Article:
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Day 205: Pocket Sized vs. DSLR… Or Can We Have the Best of Both Worlds?


camera caseOn the way home from our usual weekend stop at the Little Gem Cafe in Gordon, Pat and I stopped off at Harvey Norman to pick up some ink cartridges for the printer. Inside, I got to looking at the camera section because I’ve been feeling really frustrated with my camera options — well, actually for quite some time.

In the case I came across one of those little point-and-shoot sized cameras that also offers the ability to incorporate interchangeable lenses… like big lenses or fish eye lenses or whatever lens my heart desires. Could this be the answer to my camera questions?

My Camera Dilemma

To give a brief background, I have a DSLR. I bought it before I started traveling at the end of 2007, and I love the quality of photos it takes. [Have a look at my Shedd Aquarium post.] However, I HATE carrying it with me… anywhere! Not only is it a little heavy around my neck, but it’s just so freaking big — I hate to pull it out in many travel situations, and I hate it taking up just that extra bit more of space.

Still, when I do use it, the photos are a visible notch up in quality, and that’s something I’m afraid of giving up for those special circumstances…

It’s a true dilemma!

The Pocket-Sized DSLR

Then, I saw these little hybrids (I’ve seen them before, but hadn’t researched them at all), and my brain got to thinking that this type of camera might be what I’m all about. I’m heading back to Kyrgyzstan in a few months, and a major goal is to take loads of photos this time (unlike last where I barely took any photos at all!). I need to get my camera situation straightened out once and for all.

My question is about these cameras, and whether or not we can really have the best of both worlds. I really want to give one a go, but I can’t afford to make a huge purchase, and I’m not about to sell my DSLR until I know that what I’m about to buy is comparable in both quality and versatility.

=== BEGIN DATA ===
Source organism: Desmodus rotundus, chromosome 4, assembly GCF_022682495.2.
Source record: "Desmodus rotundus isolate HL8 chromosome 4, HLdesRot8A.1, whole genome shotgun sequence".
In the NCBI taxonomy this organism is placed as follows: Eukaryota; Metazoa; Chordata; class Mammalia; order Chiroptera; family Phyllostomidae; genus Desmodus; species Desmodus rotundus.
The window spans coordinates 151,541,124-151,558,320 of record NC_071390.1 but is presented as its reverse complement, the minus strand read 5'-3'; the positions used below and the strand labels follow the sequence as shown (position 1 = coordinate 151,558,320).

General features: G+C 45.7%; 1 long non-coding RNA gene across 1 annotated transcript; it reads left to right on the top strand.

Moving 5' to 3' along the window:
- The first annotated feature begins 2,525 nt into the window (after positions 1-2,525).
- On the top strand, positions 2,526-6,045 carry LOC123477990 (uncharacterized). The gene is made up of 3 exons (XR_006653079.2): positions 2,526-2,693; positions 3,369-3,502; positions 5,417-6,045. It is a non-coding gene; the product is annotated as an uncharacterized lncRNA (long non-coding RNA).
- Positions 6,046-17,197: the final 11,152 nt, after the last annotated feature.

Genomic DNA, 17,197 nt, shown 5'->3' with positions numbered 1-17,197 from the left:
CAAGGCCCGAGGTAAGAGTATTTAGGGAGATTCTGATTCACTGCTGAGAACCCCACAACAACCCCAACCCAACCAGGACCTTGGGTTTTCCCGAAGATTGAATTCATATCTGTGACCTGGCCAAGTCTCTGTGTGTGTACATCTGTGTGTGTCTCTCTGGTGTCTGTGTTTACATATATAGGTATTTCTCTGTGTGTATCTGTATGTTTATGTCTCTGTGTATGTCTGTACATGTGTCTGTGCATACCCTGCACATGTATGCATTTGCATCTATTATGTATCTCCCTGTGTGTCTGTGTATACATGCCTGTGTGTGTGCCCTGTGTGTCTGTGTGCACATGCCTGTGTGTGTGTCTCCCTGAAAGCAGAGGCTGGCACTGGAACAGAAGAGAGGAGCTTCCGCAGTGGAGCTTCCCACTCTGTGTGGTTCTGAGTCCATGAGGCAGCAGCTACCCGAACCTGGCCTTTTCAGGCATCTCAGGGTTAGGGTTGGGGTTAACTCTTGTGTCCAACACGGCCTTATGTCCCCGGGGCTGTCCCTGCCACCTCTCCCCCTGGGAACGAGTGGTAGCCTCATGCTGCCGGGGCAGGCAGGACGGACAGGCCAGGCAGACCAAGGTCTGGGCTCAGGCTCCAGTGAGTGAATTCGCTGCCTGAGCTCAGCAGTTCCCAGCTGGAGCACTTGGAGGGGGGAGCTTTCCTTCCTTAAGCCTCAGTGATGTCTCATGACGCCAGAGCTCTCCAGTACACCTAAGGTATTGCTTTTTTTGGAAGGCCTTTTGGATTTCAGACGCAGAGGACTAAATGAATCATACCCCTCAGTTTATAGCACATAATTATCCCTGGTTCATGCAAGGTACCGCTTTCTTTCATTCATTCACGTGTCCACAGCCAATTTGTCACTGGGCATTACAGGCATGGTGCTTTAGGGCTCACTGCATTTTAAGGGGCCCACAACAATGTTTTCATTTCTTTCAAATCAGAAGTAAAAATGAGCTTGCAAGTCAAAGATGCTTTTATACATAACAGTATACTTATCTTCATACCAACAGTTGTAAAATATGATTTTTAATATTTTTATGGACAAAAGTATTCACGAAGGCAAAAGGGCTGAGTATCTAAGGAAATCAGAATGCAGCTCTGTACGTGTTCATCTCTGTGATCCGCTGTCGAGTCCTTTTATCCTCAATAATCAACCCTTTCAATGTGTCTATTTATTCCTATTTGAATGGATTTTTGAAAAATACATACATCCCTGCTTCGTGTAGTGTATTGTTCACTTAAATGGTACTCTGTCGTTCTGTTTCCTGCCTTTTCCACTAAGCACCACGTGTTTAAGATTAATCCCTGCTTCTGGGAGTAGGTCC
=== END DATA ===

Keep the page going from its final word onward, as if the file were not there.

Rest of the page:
Has anyone used a hybrid camera like the Sony Nex3 and have good things to say? I’d love to hear your personal camera decisions or reviews, as well!

Photo credit: 1, 2.


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29 Responses to Day 205: Pocket Sized vs. DSLR… Or Can We Have the Best of Both Worlds?

  1. Deidre July 26, 2011 at 7:59 am #

    I’ve been considering this as well, I HATE my camera right now – it’s a nikon point and shoot and it is beyond annoying. The photo quality is horrible the settings aren’t that intuitive and the buttons are really hard to push so all the photos turn out blurry ( BAD DESIGN).

    I’ve heard that lumix has a great camera (Oneika the traveler has one and she recently wrote a post about it)…and the fuji film one looks AMAZING although SUPER expensive (eep).

    I know I wouldn’t carry around a DSLR camera – so this is seeming like a better and better option

    • Brooke July 27, 2011 at 4:23 pm #

      Hi Deidre, I feel your pain. I’ll be checking out the post by Oneika to learn more πŸ™‚

      • Deidre September 9, 2011 at 8:43 am #

        What did you decide on the camera front? I ended up getting a Cannon G12 and I LOVE it.

        • Brooke September 9, 2011 at 8:51 am #

          I ended up getting the Panasonic LX5 – it’s small and light and takes decent photos. All the photos on the recent blog posts are from that camera… it’s great and doesn’t get in the way… I think I can love it. I’m partially in the transition stage still. On my trip to Queensland, there were many instances where I was like “Oh, if I had my big camera I could have gotten that shot.”. But overall, I’m much happier with the small camera!

  2. Steve July 26, 2011 at 8:18 am #

    Yep, you also might want to consider a micro 4/3rds camera. The sensor isn’t as big as a DSLR or the Sony Nex, but they’re bigger than point and shoot cameras and take nice pictures. The product lines are much more developed, too, compared to the Sony NEX.

    • Steve July 26, 2011 at 8:20 am #

      Micro four thirds is a derivation of the four thirds system, which you should also look at.

    • Brooke July 27, 2011 at 4:25 pm #

      Cheers for the tips. I’ve been looking at various 4/3rds cameras and I will probably give one a go πŸ™‚

  3. Tony July 26, 2011 at 8:27 am #

    I’ve had a play with the Olympus four thirds system as mentioned by Steve. They take some great shots as well as HD video. They also have a good selection of lenses for you to use.